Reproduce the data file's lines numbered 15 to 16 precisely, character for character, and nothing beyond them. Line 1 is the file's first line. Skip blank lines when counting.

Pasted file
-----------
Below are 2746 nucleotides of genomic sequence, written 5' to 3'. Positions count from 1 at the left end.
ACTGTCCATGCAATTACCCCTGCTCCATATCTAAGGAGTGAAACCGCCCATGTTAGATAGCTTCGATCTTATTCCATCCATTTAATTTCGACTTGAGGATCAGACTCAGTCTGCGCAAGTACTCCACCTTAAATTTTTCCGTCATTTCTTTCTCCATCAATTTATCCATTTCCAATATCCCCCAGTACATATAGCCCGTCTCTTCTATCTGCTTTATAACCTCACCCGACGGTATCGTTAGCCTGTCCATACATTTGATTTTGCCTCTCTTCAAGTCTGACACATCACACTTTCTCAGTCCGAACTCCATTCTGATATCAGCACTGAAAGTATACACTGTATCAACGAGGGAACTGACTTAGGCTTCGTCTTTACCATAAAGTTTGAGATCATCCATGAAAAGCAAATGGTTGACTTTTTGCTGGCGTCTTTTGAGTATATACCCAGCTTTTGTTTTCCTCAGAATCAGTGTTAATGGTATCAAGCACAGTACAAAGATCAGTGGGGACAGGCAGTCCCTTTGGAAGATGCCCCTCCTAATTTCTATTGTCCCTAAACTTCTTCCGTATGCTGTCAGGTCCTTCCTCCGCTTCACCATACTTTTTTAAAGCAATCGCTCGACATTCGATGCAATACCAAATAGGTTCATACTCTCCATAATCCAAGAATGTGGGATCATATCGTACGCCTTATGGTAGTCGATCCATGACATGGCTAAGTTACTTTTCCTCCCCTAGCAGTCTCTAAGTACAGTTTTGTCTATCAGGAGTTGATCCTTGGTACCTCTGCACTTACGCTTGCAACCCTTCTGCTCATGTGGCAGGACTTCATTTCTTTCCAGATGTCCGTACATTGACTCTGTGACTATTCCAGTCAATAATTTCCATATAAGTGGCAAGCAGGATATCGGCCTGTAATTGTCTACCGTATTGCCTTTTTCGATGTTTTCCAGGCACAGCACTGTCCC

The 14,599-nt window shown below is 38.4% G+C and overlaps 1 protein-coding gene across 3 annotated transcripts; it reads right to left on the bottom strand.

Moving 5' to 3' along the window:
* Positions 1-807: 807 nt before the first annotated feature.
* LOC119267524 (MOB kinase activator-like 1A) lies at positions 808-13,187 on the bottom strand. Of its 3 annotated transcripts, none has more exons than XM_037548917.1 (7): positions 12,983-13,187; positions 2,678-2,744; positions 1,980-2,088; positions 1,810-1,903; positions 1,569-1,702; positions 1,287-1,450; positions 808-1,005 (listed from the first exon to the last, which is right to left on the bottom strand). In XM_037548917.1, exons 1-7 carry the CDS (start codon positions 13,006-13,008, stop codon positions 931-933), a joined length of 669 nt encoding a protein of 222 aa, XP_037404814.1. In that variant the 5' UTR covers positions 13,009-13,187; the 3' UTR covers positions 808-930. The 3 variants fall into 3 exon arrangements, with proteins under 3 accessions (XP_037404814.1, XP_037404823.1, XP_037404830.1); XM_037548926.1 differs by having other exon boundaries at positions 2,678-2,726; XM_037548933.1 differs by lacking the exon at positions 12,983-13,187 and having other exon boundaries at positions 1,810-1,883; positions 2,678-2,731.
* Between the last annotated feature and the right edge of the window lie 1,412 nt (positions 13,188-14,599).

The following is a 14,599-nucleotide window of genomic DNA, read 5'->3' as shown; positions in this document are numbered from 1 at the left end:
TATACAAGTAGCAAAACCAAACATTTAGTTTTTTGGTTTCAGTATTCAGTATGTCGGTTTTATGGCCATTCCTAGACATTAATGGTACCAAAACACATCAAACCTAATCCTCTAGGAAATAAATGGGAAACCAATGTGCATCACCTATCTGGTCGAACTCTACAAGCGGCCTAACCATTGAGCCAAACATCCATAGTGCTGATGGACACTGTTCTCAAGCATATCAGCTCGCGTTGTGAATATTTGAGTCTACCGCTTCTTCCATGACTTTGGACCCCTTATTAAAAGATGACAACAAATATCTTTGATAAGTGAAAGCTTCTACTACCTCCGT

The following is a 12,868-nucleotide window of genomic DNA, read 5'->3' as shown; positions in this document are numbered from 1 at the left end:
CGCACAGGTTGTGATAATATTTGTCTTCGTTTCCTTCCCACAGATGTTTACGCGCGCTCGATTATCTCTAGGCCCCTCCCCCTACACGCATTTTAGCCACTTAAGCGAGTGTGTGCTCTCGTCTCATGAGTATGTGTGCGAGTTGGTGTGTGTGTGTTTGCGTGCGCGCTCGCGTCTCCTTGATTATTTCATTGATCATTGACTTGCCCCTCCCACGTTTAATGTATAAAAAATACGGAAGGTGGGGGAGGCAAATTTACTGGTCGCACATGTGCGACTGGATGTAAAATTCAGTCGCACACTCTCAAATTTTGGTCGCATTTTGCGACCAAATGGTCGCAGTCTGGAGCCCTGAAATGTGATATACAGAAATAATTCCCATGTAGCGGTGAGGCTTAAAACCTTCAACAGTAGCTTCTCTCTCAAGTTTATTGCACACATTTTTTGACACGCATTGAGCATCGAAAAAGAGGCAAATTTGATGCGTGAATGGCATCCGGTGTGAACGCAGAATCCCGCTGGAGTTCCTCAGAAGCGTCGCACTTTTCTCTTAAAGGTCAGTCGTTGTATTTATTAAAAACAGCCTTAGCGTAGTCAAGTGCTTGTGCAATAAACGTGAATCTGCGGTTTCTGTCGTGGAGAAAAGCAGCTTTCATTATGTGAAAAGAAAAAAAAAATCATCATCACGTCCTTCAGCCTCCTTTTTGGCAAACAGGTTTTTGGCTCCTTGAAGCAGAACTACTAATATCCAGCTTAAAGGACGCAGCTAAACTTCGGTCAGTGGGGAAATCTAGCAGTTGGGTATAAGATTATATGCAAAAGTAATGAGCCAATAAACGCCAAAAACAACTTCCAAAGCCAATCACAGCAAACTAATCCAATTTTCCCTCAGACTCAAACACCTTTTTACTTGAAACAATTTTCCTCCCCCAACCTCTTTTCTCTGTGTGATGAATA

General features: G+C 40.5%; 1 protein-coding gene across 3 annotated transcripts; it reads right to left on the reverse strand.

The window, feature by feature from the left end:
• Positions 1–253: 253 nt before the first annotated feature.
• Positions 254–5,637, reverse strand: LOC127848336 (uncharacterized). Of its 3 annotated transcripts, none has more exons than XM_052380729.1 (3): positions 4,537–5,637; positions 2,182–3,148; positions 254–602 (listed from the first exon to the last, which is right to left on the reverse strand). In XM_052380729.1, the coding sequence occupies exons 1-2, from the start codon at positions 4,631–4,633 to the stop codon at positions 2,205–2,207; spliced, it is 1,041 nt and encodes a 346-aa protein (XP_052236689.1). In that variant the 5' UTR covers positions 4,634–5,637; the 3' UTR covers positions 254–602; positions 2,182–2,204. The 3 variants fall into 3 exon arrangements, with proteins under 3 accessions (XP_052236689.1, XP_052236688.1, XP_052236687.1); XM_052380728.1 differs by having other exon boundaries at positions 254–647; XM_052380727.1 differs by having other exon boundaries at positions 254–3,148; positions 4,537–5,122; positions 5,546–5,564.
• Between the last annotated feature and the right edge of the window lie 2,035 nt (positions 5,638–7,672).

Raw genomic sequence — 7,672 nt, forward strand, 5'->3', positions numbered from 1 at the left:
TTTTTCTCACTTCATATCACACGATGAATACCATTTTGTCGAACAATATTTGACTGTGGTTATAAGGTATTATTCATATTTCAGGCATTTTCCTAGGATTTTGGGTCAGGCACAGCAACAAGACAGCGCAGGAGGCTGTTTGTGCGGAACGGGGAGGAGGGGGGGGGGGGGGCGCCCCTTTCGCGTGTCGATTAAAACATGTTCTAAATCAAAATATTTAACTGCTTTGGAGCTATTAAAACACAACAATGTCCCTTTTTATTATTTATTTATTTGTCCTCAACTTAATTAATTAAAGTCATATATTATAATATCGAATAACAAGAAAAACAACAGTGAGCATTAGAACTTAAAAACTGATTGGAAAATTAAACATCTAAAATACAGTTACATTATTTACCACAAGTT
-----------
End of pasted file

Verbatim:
• Positions 254–5,637, reverse strand: LOC127848336 (uncharacterized). Of its 3 annotated transcripts, none has more exons than XM_052380729.1 (3): positions 4,537–5,637; positions 2,182–3,148; positions 254–602 (listed from the first exon to the last, which is right to left on the reverse strand). In XM_052380729.1, the coding sequence occupies exons 1-2, from the start codon at positions 4,631–4,633 to the stop codon at positions 2,205–2,207; spliced, it is 1,041 nt and encodes a 346-aa protein (XP_052236689.1). In that variant the 5' UTR covers positions 4,634–5,637; the 3' UTR covers positions 254–602; positions 2,182–2,204. The 3 variants fall into 3 exon arrangements, with proteins under 3 accessions (XP_052236689.1, XP_052236688.1, XP_052236687.1); XM_052380728.1 differs by having other exon boundaries at positions 254–647; XM_052380727.1 differs by having other exon boundaries at positions 254–3,148; positions 4,537–5,122; positions 5,546–5,564.
• Between the last annotated feature and the right edge of the window lie 2,035 nt (positions 5,638–7,672).